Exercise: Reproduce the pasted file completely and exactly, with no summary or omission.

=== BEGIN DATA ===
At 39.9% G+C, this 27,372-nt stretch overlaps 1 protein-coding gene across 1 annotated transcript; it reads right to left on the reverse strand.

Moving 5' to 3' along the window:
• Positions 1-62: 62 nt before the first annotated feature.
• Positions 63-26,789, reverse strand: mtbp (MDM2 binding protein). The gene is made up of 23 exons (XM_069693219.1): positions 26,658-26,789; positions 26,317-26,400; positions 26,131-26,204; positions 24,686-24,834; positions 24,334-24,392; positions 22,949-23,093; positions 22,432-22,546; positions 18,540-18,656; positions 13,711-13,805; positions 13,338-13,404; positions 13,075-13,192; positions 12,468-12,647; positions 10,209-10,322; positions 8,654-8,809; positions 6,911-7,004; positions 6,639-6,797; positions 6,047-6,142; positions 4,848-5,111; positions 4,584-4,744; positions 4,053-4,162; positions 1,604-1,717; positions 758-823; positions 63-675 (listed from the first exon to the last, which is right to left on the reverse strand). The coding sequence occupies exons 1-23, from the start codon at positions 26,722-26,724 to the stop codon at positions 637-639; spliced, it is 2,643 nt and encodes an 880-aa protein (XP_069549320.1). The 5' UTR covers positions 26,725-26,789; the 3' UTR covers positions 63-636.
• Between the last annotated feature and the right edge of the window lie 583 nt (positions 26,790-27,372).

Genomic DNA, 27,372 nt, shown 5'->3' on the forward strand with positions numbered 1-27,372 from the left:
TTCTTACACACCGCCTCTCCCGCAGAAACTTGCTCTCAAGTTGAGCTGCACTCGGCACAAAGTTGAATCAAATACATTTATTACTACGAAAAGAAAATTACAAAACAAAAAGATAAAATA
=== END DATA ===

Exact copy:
At 39.9% G+C, this 27,372-nt stretch overlaps 1 protein-coding gene across 1 annotated transcript; it reads right to left on the reverse strand.

Moving 5' to 3' along the window:
• Positions 1-62: 62 nt before the first annotated feature.
• Positions 63-26,789, reverse strand: mtbp (MDM2 binding protein). The gene is made up of 23 exons (XM_069693219.1): positions 26,658-26,789; positions 26,317-26,400; positions 26,131-26,204; positions 24,686-24,834; positions 24,334-24,392; positions 22,949-23,093; positions 22,432-22,546; positions 18,540-18,656; positions 13,711-13,805; positions 13,338-13,404; positions 13,075-13,192; positions 12,468-12,647; positions 10,209-10,322; positions 8,654-8,809; positions 6,911-7,004; positions 6,639-6,797; positions 6,047-6,142; positions 4,848-5,111; positions 4,584-4,744; positions 4,053-4,162; positions 1,604-1,717; positions 758-823; positions 63-675 (listed from the first exon to the last, which is right to left on the reverse strand). The coding sequence occupies exons 1-23, from the start codon at positions 26,722-26,724 to the stop codon at positions 637-639; spliced, it is 2,643 nt and encodes an 880-aa protein (XP_069549320.1). The 5' UTR covers positions 26,725-26,789; the 3' UTR covers positions 63-636.
• Between the last annotated feature and the right edge of the window lie 583 nt (positions 26,790-27,372).

Genomic DNA, 27,372 nt, shown 5'->3' on the forward strand with positions numbered 1-27,372 from the left:
TTCTTACACACCGCCTCTCCCGCAGAAACTTGCTCTCAAGTTGAGCTGCACTCGGCACAAAGTTGAATCAAATACATTTATTACTACGAAAAGAAAATTACAAAACAAAAAGATAAAATA